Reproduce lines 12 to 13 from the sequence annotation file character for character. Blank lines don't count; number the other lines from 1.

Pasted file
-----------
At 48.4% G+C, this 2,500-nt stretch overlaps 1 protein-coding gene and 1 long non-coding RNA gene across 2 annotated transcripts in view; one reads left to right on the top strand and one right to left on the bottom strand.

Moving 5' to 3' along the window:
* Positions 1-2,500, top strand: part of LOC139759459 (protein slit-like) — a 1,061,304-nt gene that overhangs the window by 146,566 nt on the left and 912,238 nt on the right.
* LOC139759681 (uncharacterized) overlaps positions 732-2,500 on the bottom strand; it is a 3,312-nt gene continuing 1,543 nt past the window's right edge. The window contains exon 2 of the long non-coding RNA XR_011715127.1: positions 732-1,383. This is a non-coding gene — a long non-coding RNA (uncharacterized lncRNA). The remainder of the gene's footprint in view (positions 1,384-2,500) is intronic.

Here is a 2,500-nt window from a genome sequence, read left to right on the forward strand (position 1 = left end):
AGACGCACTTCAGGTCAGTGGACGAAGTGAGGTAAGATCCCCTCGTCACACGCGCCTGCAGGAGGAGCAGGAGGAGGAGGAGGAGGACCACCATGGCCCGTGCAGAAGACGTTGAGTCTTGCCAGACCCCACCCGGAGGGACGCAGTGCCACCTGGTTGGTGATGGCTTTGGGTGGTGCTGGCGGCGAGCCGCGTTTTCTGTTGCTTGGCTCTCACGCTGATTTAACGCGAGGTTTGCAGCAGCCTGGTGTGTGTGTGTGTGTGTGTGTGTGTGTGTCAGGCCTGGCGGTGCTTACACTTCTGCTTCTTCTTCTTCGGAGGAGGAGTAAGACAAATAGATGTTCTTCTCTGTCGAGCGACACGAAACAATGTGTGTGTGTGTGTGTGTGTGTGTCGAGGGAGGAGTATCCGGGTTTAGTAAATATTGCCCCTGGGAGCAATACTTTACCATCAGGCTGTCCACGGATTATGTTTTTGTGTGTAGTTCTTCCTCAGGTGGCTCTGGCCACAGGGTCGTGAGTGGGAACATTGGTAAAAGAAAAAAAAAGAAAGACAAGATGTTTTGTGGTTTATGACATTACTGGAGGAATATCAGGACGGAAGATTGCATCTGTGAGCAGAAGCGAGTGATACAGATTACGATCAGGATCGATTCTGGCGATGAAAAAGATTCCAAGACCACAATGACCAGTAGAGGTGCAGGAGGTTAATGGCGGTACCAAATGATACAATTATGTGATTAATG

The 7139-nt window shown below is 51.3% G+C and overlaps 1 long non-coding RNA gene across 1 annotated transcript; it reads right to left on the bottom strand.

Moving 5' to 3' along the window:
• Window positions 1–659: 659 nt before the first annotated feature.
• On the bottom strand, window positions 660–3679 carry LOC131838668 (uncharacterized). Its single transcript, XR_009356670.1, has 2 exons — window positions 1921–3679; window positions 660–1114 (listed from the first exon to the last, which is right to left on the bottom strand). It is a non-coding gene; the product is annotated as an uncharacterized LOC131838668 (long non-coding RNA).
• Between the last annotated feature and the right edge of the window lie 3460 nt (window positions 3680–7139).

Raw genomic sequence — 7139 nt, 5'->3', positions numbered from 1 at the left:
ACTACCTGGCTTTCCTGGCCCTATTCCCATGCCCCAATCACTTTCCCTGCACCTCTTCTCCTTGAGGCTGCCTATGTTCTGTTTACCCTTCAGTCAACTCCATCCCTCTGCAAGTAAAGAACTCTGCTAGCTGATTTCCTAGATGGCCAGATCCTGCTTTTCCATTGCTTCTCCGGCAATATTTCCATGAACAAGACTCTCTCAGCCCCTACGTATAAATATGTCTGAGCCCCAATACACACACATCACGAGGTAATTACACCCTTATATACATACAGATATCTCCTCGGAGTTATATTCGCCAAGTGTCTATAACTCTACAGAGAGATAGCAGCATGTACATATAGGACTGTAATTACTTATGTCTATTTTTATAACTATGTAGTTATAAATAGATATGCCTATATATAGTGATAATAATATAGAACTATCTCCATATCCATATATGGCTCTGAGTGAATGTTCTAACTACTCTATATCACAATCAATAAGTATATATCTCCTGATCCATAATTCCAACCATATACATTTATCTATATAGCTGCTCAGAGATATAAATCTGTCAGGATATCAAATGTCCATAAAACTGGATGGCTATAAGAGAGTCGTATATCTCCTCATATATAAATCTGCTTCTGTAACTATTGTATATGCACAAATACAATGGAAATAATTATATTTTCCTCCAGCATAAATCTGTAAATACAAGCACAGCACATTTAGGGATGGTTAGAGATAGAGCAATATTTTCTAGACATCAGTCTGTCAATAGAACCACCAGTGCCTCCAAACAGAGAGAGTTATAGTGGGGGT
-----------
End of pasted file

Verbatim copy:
Raw genomic sequence — 7139 nt, 5'->3', positions numbered from 1 at the left:
ACTACCTGGCTTTCCTGGCCCTATTCCCATGCCCCAATCACTTTCCCTGCACCTCTTCTCCTTGAGGCTGCCTATGTTCTGTTTACCCTTCAGTCAACTCCATCCCTCTGCAAGTAAAGAACTCTGCTAGCTGATTTCCTAGATGGCCAGATCCTGCTTTTCCATTGCTTCTCCGGCAATATTTCCATGAACAAGACTCTCTCAGCCCCTACGTATAAATATGTCTGAGCCCCAATACACACACATCACGAGGTAATTACACCCTTATATACATACAGATATCTCCTCGGAGTTATATTCGCCAAGTGTCTATAACTCTACAGAGAGATAGCAGCATGTACATATAGGACTGTAATTACTTATGTCTATTTTTATAACTATGTAGTTATAAATAGATATGCCTATATATAGTGATAATAATATAGAACTATCTCCATATCCATATATGGCTCTGAGTGAATGTTCTAACTACTCTATATCACAATCAATAAGTATATATCTCCTGATCCATAATTCCAACCATATACATTTATCTATATAGCTGCTCAGAGATATAAATCTGTCAGGATATCAAATGTCCATAAAACTGGATGGCTATAAGAGAGTCGTATATCTCCTCATATATAAATCTGCTTCTGTAACTATTGTATATGCACAAATACAATGGAAATAATTATATTTTCCTCCAGCATAAATCTGTAAATACAAGCACAGCACATTTAGGGATGGTTAGAGATAGAGCAATATTTTCTAGACATCAGTCTGTCAATAGAACCACCAGTGCCTCCAAACAGAGAGAGTTATAGTGGGGGT